Even with the 2013 haunt behind us, I had a good idea as to what rooms I what rooms/areas I wanted to include this year. It all seemed to come together, somewhat slowly as the year progress and October rolled around. I vowed it would be “a prop a month” in order to save some money and improve on the overall aesthetics of the haunt. Were we successful? Maybe on a few levels, but I felt we lacked something, which began with a unifying theme of the haunt.
Once the construction was done, I had put together a spreadsheet of what we need in each area for the haunt to come together. I should have started this process much earlier in the year and not waited until the last minute to start buying props and items we needed in order to complete the haunt. Doing one thing per month for a year would provide enough time to make some pretty kick ass items to include.
Going room by room starting as you walked through the entrance, which remained relative unchanged, the first area you came to was the hall of faces. The centerpiece of our haunt was to be the drop window hallway. Leading out of this hall was a small ‘C’ shaped room, which went unassigned until nearly the last minute. It wasn’t very big, I didn’t have any props and actually debated about removing it completely. I decided to use the dot room a second year in a row, which was describe by one of the guides as “our pretty room.” Okay. From there some more dark hallway and you made the turn down the hanging head hallway, which was a late add this year after failing to secure the swimming noodles. Finally, before you exit this terror, you had to get past our resident clown, who seemed to have gone nameless, but we did have a good time coming up with names for him on Facebook.
Hall of Faces: Reading about this idea last year, I was excited to try it. It seemed cost effective and rather easy to pull off. I purchased 132 white face masks from Oriental Trading, a piece I failed to do last year resulting in 20 hockey masks, which made no impact in the haunt. In order to pull off this twisting, turning hallway I picked up two black lights from Spirit at $29.99. I guess you can never have enough black lights, but this gave use a total of 4 lights, three of which would in each piece of the hallway in order to give off a glowing effect on the masks.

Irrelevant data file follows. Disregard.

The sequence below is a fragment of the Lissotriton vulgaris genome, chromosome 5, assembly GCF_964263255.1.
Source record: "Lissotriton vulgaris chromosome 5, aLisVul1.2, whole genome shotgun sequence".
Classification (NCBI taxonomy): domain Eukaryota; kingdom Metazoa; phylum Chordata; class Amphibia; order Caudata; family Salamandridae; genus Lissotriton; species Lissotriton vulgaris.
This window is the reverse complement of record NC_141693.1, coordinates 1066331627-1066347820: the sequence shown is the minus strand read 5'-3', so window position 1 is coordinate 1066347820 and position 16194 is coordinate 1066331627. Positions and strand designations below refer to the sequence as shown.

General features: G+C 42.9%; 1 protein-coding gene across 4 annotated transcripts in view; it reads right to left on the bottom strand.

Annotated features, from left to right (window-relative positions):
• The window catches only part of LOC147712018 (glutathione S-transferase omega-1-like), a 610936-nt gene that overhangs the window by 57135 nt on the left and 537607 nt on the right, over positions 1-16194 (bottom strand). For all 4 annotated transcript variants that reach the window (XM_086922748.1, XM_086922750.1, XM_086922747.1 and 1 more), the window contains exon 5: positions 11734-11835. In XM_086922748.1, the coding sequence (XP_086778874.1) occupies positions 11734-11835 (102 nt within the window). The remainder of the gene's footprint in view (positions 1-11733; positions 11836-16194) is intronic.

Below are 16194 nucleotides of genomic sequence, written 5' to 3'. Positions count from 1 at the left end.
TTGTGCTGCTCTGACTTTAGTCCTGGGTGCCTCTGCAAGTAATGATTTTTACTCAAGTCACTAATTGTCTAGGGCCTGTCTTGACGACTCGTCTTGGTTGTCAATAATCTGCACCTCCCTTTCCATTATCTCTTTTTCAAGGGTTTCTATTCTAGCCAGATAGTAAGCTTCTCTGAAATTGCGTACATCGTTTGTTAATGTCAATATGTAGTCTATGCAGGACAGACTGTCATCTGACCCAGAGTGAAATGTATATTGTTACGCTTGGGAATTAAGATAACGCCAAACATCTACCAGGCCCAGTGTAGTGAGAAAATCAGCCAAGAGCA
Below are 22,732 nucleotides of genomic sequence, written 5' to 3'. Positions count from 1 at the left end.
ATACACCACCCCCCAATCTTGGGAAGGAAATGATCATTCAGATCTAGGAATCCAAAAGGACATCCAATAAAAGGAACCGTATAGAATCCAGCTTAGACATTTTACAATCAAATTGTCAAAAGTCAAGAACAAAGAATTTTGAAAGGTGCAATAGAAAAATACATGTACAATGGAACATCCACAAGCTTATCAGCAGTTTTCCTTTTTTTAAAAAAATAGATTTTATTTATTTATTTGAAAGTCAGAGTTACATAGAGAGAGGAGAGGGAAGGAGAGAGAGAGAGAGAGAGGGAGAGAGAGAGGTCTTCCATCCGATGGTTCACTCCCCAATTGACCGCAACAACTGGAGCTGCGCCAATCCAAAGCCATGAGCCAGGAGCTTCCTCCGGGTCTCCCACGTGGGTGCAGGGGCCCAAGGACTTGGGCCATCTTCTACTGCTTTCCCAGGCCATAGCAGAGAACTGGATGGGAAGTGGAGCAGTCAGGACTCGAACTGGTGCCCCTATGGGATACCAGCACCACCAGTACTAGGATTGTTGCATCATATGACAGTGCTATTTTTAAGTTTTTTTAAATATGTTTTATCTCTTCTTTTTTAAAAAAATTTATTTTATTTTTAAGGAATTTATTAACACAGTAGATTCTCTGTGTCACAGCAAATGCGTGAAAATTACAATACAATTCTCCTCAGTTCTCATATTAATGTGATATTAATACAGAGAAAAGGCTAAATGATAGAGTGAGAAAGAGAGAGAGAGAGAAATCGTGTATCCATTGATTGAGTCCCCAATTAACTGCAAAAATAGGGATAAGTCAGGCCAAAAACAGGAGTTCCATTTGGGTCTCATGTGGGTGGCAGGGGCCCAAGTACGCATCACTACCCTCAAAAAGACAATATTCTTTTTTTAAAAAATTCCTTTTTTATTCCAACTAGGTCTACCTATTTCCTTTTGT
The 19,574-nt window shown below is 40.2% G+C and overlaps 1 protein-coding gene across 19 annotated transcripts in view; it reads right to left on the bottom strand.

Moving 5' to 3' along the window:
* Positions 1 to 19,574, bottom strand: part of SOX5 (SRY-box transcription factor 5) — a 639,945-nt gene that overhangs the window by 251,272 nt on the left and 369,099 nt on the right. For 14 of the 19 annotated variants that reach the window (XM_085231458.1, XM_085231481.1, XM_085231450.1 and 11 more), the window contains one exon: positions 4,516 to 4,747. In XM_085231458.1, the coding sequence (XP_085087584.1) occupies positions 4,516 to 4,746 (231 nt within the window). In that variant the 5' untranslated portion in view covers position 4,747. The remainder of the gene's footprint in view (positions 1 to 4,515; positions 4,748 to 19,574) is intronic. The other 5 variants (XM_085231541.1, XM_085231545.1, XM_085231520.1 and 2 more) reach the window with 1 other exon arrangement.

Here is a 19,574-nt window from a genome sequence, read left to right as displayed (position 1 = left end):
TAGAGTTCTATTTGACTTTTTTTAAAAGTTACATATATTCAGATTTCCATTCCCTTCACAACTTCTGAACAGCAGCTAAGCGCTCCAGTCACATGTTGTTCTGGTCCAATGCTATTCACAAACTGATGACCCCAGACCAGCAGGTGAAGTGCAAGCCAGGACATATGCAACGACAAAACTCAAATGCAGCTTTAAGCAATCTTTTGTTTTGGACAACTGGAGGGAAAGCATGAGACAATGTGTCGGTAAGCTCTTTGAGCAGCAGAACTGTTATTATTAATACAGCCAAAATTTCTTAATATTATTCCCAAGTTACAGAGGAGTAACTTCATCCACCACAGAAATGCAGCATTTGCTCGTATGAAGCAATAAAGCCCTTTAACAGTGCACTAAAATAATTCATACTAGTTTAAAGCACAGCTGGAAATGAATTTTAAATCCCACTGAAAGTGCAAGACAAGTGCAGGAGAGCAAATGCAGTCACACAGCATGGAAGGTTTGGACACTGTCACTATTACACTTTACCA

For the masks I ended up using florescent paint I picked up last year from Lowe’s, yellow, green and orange. The nice part about using these masks, I didn’t need to fully cover the masks. A light, random spray to the mask provided a wonderfully scary effect. Of the 132 masks I hung 118, thinking I had lost 24 (2 packs) masks, little did I know they got stuck behind a prop box, which I failed to move. With the two hanging props we had, 118 masks ended up ample to cover the 7′ walls. I decided not to cover the top and bottom one foot on each wall.
This area included two scarers. The scarers were 5th graders who signed up to help either as a guide or as a scarer. Mark cut two holes in the black plastic and the scarer would don the mask and place their head through the hole, resembling “just another mask.” Right after that they would open their eyes and scare the guests as they passed. From the screaming and comments I heard, I feel we pulled this first area off very well. It was vastly improved over last year and I feel it was probably the stronger part of the haunt, even though it was one of the simplest rooms we designed.
Drop Window Hallway: This hallway, complete with 2 drop windows was to be the centerpiece of our haunt this year. I watched countless minutes of Hellmouth Halloween on You Tube and loved the reactions of guests as they passed by these pictures, which in turn dropped revealing a ghoul who would scare them as they passed by.
The hallway and drop windows are top notch. Mark and I spared no expense at building and painting these walls (flat black) in order for them to be included this year. The drop windows were staggered by four feet in the hallway, on opposite sides. Logistically they were solid, in reality our problems were just beginning.
The walls went up quick and simple. The more walls we erected and connected the stronger the hallway got. The PVC of the surrounding areas were screwed into the 2×2 frame and we felt very good about the overall safety of the hallway. This was an early concern when it was in the design phase a few months back.
The other problem we encounter was mounting the TV monitor at the end of the hallway so guests could monitor themselves as they moved forward in the narrow hallway. That left a bit to be desired because we didn’t have enough light for the camera to make our individuals until they were nearly between the drop windows. We did add some low voltage, battery operated light blubs to the walls, which provided a bit of light but too away from the flickering blubs I purchased from Spirit that were hanging above the hallway.